mailing list For webmasters
Welcome Guest
Single Quote Marks Around 'Letters as Letters' and 'Words as Words' Options
footer
Posted: Monday, February 25, 2013 9:06:37 PM
Rank: Advanced Member

Joined: 2/20/2013
Posts: 207
Neurons: 620
I don't like using italics - never did; never will. That said, I'm told that an older British method/style for emphasizing 'letters as letters' and 'words as words' are exampled correctly below. Do you concur with me?

• His ‘a’s looked like ‘8’s.

• Darlene used too many ‘ya know’s, ‘maybe’s, ‘is’s and ‘whereas’s (or ‘whereas’es??) in her essay.

I definitely do not prefer the forms a’s, 8’s, maybe’s, is’s.

Italics would certainly not be useful in these:

too many iss: just italicizing the letter or word to be emphasized and leaving the 's' in roman type (definitely not clear)

Single quote marks around letters and words is clearer, no doubt.

And adding an apostrophe to the letter or word is incorrect punctuation because you've made the emphasized elements possessive when they don't need to be on these particular contexts:

too many maybe's - no good.
(Italicizing the word 'maybe' with a roman type 's'.) - nope, no good (at least not to me)

Please confirm that the older method with single quote marks (as I exampled above) is a viable alternative to italics.

Thank you

Frank Footer
Shivanand
Posted: Monday, February 25, 2013 10:47:54 PM
Rank: Advanced Member

Joined: 9/2/2011
Posts: 7,902
Neurons: 229,316
Location: Bangalore, Karnataka, India
Hi footer, I understand your concern. Yes, italicising/bold facing,putting in single quotes are all practised methods of emphasis. Normally single quote mark can be used as you have pointed out. Italicising is normally done for a new word/phrase to accentuate the same. However, as long as you communicate what you intend to, it's okay. I too am against using apostrophes as illustrated by you!


Cheers!
leonAzul
Posted: Monday, February 25, 2013 11:13:56 PM

Rank: Advanced Member

Joined: 8/11/2011
Posts: 8,589
Neurons: 31,086
Location: Miami, Florida, United States
In general, I agree with you that the use of italic font is not good for these applications.

As with everything else that has to do with style, however, there will always be exceptions.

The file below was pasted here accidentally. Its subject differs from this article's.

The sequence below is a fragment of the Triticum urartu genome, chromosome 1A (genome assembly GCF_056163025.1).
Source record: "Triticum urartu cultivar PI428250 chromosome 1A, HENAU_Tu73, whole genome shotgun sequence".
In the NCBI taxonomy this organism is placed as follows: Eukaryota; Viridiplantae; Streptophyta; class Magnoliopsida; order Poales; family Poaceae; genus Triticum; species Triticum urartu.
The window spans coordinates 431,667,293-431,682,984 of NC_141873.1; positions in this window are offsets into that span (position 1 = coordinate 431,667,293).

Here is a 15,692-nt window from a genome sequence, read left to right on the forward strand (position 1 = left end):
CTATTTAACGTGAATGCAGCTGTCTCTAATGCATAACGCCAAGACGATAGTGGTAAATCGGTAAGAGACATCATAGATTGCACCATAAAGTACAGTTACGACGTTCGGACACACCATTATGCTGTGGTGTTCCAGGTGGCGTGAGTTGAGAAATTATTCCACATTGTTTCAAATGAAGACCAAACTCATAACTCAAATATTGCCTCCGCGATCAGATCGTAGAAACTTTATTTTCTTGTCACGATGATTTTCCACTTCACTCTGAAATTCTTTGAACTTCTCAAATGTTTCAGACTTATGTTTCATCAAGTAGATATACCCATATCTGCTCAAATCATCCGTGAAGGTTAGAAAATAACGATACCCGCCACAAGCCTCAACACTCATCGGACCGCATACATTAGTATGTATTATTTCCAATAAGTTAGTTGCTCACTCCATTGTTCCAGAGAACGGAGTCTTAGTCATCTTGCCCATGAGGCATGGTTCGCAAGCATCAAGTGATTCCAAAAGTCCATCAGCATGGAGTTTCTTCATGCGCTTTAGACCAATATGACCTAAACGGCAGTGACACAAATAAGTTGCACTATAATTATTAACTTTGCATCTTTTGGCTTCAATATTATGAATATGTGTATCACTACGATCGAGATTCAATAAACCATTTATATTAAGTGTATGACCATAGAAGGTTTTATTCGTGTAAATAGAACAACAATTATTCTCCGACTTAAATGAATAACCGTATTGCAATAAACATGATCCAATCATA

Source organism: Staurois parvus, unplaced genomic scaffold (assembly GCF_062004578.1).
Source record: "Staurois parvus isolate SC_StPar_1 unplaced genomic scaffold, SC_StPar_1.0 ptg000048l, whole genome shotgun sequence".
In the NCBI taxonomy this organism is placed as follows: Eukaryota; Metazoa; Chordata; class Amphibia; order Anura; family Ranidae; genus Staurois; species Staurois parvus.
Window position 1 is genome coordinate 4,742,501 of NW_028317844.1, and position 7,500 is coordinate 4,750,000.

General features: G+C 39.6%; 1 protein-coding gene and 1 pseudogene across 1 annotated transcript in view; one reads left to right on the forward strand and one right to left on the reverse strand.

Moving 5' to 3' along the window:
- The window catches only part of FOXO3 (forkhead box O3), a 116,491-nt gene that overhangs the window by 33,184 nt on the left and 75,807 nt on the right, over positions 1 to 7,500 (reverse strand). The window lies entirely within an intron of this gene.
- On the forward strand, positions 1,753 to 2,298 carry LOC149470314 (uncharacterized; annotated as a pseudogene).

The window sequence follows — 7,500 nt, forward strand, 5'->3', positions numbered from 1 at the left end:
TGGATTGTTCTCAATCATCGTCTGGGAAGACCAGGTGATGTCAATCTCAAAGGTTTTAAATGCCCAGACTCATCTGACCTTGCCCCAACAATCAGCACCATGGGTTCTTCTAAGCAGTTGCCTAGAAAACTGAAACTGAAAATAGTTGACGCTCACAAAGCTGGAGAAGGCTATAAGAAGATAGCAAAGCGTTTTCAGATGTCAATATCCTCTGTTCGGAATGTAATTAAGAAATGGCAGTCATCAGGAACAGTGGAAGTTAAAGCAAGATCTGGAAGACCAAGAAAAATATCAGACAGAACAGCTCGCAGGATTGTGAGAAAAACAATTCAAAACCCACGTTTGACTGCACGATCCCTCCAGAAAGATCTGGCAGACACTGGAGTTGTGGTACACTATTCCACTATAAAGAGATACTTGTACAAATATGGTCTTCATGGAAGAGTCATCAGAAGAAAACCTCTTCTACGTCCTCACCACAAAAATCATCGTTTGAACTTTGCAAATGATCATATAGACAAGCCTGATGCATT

In my opinion, the better way to think about it is to consider the medium. The expressive needs of a poster, broadsheet, newspaper, bound book, type-written report, blog, web page, email message, and SMS text will all be different, and allowances have to be made.

footer
Posted: Tuesday, February 26, 2013 12:45:28 AM
Rank: Advanced Member

Joined: 2/20/2013
Posts: 207
Neurons: 620
So which would you go with?
1. too many ‘whereas’s
2. too many ‘whereas’es

I say #1.
Drag0nspeaker
Posted: Tuesday, February 26, 2013 1:26:10 AM

Rank: Advanced Member

Joined: 9/12/2011
Posts: 34,427
Neurons: 228,163
Location: Livingston, Scotland, United Kingdom
Hiya!

Well the first post in this topic definitely gave a good example of the use of "Large-font".

I agree that the 'single quote' (which I usually call 'inverted commas') can be used for words as words.

The only normal singular nouns I could find ending with "-as" were 'gas' and 'pancreas'.
The dictionaries show the plural of 'gas' to be 'gases' or 'gasses'. ('Pancreas' doesn't show a plural).

I agree with #1 - I think with the inverted commas already there, you don't need the extra "e".
towan52
Posted: Tuesday, February 26, 2013 10:37:21 AM

Rank: Advanced Member

Joined: 8/28/2012
Posts: 1,987
Neurons: 226,869
Location: Waco, Texas, United States
I don't like using italics - never did; never will. That said, I'm told that an older British method/style for emphasizing 'letters as letters' and 'words as words' are exampled correctly below. Do you concur with me?